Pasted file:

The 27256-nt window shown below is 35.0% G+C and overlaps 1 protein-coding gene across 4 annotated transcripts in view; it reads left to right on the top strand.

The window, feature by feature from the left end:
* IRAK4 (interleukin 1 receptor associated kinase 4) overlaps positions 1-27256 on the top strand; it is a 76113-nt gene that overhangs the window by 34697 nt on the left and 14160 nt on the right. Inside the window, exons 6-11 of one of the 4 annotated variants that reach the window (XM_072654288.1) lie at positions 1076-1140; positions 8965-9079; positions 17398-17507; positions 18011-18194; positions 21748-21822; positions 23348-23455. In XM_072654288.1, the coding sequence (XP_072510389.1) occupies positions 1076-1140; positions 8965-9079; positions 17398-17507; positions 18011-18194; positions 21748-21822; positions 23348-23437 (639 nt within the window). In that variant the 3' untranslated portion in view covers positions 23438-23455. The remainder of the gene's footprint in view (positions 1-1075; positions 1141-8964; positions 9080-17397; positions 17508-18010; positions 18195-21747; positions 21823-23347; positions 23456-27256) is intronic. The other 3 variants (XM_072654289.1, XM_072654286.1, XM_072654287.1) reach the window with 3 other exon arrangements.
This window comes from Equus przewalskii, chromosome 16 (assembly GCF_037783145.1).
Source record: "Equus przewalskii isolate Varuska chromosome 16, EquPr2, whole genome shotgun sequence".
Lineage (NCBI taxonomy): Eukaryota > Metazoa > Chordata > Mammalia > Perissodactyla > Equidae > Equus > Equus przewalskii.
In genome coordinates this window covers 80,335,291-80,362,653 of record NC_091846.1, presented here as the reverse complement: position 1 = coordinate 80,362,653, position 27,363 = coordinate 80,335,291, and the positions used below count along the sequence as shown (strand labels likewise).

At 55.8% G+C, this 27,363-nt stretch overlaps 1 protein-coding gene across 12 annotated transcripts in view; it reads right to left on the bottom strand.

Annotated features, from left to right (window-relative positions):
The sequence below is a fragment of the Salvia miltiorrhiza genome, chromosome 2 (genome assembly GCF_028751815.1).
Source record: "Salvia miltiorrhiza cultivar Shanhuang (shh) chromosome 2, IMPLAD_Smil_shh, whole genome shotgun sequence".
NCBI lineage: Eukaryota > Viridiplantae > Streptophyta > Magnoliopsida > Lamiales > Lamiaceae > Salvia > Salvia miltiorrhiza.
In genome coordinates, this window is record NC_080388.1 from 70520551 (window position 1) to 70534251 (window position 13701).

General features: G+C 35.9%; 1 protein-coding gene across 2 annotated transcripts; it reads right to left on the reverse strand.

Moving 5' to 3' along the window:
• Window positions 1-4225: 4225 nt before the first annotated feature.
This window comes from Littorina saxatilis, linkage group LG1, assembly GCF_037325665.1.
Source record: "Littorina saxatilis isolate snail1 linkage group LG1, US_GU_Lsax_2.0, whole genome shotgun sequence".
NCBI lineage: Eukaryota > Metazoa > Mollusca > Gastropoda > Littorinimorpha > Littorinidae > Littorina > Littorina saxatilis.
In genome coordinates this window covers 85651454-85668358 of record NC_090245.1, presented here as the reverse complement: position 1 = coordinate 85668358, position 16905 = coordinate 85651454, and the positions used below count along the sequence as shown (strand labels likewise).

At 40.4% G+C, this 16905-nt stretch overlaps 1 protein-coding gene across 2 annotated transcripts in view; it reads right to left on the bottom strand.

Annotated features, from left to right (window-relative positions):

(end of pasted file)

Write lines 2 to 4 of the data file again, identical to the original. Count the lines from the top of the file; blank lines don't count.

The window, feature by feature from the left end:
* IRAK4 (interleukin 1 receptor associated kinase 4) overlaps positions 1-27256 on the top strand; it is a 76113-nt gene that overhangs the window by 34697 nt on the left and 14160 nt on the right. Inside the window, exons 6-11 of one of the 4 annotated variants that reach the window (XM_072654288.1) lie at positions 1076-1140; positions 8965-9079; positions 17398-17507; positions 18011-18194; positions 21748-21822; positions 23348-23455. In XM_072654288.1, the coding sequence (XP_072510389.1) occupies positions 1076-1140; positions 8965-9079; positions 17398-17507; positions 18011-18194; positions 21748-21822; positions 23348-23437 (639 nt within the window). In that variant the 3' untranslated portion in view covers positions 23438-23455. The remainder of the gene's footprint in view (positions 1-1075; positions 1141-8964; positions 9080-17397; positions 17508-18010; positions 18195-21747; positions 21823-23347; positions 23456-27256) is intronic. The other 3 variants (XM_072654289.1, XM_072654286.1, XM_072654287.1) reach the window with 3 other exon arrangements.
This window comes from Equus przewalskii, chromosome 16 (assembly GCF_037783145.1).